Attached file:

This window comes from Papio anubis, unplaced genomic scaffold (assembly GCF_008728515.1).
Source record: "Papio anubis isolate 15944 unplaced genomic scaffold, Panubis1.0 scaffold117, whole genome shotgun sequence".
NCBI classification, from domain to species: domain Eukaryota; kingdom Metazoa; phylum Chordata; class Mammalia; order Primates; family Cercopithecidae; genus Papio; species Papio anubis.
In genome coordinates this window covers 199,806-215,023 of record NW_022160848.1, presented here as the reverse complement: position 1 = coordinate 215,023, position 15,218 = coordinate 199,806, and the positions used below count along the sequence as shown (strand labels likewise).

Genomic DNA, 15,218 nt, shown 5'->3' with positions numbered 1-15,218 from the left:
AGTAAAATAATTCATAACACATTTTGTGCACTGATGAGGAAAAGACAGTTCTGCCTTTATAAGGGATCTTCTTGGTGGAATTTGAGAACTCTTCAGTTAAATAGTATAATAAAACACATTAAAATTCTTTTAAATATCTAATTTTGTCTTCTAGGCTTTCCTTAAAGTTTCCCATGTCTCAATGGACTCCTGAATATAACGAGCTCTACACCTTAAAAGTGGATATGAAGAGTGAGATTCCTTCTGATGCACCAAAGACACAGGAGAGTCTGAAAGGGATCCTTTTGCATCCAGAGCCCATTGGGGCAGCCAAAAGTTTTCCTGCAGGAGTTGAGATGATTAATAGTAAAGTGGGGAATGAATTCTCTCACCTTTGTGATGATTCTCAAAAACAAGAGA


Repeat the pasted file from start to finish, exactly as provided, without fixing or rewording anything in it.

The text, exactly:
This window comes from Papio anubis, unplaced genomic scaffold (assembly GCF_008728515.1).
Source record: "Papio anubis isolate 15944 unplaced genomic scaffold, Panubis1.0 scaffold117, whole genome shotgun sequence".
NCBI classification, from domain to species: domain Eukaryota; kingdom Metazoa; phylum Chordata; class Mammalia; order Primates; family Cercopithecidae; genus Papio; species Papio anubis.
In genome coordinates this window covers 199,806-215,023 of record NW_022160848.1, presented here as the reverse complement: position 1 = coordinate 215,023, position 15,218 = coordinate 199,806, and the positions used below count along the sequence as shown (strand labels likewise).

Genomic DNA, 15,218 nt, shown 5'->3' with positions numbered 1-15,218 from the left:
AGTAAAATAATTCATAACACATTTTGTGCACTGATGAGGAAAAGACAGTTCTGCCTTTATAAGGGATCTTCTTGGTGGAATTTGAGAACTCTTCAGTTAAATAGTATAATAAAACACATTAAAATTCTTTTAAATATCTAATTTTGTCTTCTAGGCTTTCCTTAAAGTTTCCCATGTCTCAATGGACTCCTGAATATAACGAGCTCTACACCTTAAAAGTGGATATGAAGAGTGAGATTCCTTCTGATGCACCAAAGACACAGGAGAGTCTGAAAGGGATCCTTTTGCATCCAGAGCCCATTGGGGCAGCCAAAAGTTTTCCTGCAGGAGTTGAGATGATTAATAGTAAAGTGGGGAATGAATTCTCTCACCTTTGTGATGATTCTCAAAAACAAGAGA